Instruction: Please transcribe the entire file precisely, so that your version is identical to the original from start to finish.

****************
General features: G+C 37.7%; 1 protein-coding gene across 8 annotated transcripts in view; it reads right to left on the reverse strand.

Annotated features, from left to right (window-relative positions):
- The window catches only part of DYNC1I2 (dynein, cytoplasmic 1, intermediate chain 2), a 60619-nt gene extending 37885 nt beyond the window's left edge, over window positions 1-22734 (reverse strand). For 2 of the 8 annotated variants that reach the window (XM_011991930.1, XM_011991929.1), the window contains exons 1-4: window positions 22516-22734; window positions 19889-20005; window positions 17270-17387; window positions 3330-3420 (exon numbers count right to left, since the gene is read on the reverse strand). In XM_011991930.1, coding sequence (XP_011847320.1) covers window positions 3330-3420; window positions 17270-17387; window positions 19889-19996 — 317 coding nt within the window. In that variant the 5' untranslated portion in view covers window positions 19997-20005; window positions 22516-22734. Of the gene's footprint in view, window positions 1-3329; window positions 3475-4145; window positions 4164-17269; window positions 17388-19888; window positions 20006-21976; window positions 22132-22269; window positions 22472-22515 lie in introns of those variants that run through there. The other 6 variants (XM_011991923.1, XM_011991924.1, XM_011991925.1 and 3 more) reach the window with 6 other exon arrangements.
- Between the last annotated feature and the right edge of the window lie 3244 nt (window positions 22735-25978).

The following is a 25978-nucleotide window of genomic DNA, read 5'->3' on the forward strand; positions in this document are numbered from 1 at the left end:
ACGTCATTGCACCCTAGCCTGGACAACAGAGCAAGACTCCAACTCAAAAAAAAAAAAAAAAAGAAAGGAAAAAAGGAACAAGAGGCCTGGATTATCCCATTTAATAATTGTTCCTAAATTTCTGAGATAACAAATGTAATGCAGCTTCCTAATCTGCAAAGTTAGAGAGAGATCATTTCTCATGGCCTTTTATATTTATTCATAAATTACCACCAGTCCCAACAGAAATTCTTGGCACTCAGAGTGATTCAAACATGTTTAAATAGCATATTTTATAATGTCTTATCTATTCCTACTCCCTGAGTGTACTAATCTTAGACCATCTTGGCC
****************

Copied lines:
General features: G+C 37.7%; 1 protein-coding gene across 8 annotated transcripts in view; it reads right to left on the reverse strand.

Annotated features, from left to right (window-relative positions):
- The window catches only part of DYNC1I2 (dynein, cytoplasmic 1, intermediate chain 2), a 60619-nt gene extending 37885 nt beyond the window's left edge, over window positions 1-22734 (reverse strand). For 2 of the 8 annotated variants that reach the window (XM_011991930.1, XM_011991929.1), the window contains exons 1-4: window positions 22516-22734; window positions 19889-20005; window positions 17270-17387; window positions 3330-3420 (exon numbers count right to left, since the gene is read on the reverse strand). In XM_011991930.1, coding sequence (XP_011847320.1) covers window positions 3330-3420; window positions 17270-17387; window positions 19889-19996 — 317 coding nt within the window. In that variant the 5' untranslated portion in view covers window positions 19997-20005; window positions 22516-22734. Of the gene's footprint in view, window positions 1-3329; window positions 3475-4145; window positions 4164-17269; window positions 17388-19888; window positions 20006-21976; window positions 22132-22269; window positions 22472-22515 lie in introns of those variants that run through there. The other 6 variants (XM_011991923.1, XM_011991924.1, XM_011991925.1 and 3 more) reach the window with 6 other exon arrangements.
- Between the last annotated feature and the right edge of the window lie 3244 nt (window positions 22735-25978).

The following is a 25978-nucleotide window of genomic DNA, read 5'->3' on the forward strand; positions in this document are numbered from 1 at the left end:
ACGTCATTGCACCCTAGCCTGGACAACAGAGCAAGACTCCAACTCAAAAAAAAAAAAAAAAAGAAAGGAAAAAAGGAACAAGAGGCCTGGATTATCCCATTTAATAATTGTTCCTAAATTTCTGAGATAACAAATGTAATGCAGCTTCCTAATCTGCAAAGTTAGAGAGAGATCATTTCTCATGGCCTTTTATATTTATTCATAAATTACCACCAGTCCCAACAGAAATTCTTGGCACTCAGAGTGATTCAAACATGTTTAAATAGCATATTTTATAATGTCTTATCTATTCCTACTCCCTGAGTGTACTAATCTTAGACCATCTTGGCC